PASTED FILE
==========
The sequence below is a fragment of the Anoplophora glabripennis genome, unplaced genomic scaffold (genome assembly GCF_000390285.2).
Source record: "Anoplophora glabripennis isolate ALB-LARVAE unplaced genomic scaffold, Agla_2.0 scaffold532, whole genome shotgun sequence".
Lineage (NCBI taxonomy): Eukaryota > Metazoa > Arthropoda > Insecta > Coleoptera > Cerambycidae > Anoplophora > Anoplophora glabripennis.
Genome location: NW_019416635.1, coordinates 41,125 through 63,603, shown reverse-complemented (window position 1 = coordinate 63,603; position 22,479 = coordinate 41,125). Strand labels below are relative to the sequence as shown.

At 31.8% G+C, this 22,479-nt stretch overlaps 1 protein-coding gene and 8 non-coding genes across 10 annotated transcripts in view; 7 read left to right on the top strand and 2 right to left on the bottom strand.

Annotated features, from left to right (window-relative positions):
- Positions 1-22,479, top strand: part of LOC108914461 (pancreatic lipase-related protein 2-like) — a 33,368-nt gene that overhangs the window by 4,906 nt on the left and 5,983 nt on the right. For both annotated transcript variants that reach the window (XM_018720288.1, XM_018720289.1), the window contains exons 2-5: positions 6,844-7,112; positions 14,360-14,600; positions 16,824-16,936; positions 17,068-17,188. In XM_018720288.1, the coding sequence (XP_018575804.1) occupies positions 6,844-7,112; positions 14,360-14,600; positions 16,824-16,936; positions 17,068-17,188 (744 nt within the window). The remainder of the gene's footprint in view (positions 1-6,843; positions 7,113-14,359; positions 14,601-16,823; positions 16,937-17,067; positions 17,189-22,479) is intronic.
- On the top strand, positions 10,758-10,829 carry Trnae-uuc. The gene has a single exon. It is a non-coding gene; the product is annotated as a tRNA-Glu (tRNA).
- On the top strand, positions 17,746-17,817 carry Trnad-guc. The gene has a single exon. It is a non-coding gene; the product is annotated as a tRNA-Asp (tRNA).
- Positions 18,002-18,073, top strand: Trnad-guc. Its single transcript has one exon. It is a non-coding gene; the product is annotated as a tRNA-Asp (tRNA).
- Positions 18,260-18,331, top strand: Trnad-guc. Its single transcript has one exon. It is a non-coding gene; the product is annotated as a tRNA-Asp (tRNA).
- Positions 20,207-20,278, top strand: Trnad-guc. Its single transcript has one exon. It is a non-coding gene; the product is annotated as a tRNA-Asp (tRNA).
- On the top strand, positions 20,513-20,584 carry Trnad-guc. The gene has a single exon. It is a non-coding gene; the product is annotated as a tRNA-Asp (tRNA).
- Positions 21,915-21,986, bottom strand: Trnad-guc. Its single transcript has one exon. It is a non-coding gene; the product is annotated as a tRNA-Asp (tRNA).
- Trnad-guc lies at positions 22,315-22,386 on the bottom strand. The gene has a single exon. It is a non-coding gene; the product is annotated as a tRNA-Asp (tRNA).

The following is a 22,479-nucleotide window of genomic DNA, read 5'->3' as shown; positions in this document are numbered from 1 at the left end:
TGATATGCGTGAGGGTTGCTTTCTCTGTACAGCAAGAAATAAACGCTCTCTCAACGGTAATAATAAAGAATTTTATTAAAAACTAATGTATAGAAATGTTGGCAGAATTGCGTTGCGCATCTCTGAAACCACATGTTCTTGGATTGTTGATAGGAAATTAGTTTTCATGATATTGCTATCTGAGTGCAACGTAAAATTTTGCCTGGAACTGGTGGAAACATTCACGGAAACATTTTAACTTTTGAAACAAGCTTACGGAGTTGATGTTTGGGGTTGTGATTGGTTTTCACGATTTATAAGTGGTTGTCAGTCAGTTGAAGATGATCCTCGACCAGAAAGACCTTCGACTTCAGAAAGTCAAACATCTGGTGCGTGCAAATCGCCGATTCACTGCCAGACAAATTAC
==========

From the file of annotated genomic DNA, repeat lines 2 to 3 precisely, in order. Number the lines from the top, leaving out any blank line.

Source record: "Anoplophora glabripennis isolate ALB-LARVAE unplaced genomic scaffold, Agla_2.0 scaffold532, whole genome shotgun sequence".
Lineage (NCBI taxonomy): Eukaryota > Metazoa > Arthropoda > Insecta > Coleoptera > Cerambycidae > Anoplophora > Anoplophora glabripennis.